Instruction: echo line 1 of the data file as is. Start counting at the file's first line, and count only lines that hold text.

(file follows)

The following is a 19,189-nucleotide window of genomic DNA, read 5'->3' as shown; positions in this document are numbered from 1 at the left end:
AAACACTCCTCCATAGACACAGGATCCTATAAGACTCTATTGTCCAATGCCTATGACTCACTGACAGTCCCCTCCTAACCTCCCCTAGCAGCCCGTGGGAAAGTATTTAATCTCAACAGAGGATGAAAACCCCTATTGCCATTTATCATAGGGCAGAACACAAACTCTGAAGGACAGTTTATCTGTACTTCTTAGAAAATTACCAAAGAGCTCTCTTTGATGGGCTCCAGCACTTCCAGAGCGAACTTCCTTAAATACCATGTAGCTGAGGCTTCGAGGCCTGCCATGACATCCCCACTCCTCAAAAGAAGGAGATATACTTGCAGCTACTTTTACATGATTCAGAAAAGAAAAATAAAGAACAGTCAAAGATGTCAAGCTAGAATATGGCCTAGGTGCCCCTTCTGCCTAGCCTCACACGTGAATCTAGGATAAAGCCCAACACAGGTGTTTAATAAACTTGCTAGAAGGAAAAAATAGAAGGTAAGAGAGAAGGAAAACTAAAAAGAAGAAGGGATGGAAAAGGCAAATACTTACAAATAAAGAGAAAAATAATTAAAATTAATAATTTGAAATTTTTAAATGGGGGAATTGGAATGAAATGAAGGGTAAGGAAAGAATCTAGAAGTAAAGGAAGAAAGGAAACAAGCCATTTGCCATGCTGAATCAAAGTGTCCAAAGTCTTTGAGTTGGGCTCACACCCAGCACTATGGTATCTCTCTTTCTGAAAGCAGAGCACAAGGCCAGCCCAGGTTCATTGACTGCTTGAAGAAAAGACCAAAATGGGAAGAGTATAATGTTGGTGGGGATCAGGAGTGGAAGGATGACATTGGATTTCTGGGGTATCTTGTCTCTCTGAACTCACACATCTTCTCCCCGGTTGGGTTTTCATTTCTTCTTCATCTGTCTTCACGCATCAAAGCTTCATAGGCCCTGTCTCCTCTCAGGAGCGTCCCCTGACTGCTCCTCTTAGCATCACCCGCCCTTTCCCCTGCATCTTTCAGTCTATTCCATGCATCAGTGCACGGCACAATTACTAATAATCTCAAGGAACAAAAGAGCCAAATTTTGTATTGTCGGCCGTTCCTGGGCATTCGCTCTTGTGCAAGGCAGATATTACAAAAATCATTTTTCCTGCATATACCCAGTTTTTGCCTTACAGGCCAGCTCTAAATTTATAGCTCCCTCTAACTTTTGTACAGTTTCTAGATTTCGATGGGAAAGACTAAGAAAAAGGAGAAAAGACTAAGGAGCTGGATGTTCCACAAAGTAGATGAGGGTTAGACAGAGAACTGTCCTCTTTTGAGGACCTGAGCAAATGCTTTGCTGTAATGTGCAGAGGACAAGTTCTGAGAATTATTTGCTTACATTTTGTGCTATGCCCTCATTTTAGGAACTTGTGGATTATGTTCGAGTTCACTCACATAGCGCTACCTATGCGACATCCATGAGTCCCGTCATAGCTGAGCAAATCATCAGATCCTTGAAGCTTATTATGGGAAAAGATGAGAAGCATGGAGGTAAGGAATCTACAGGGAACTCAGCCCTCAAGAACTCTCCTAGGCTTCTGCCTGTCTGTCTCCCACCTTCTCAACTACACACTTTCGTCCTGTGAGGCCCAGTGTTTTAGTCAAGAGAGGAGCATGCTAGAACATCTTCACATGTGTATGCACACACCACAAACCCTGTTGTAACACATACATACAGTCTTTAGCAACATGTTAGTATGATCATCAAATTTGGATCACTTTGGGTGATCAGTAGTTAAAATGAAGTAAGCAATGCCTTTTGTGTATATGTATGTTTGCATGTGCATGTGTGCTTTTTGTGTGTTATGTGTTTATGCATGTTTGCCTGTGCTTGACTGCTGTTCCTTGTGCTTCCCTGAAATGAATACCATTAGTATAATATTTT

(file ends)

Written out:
The following is a 19,189-nucleotide window of genomic DNA, read 5'->3' as shown; positions in this document are numbered from 1 at the left end: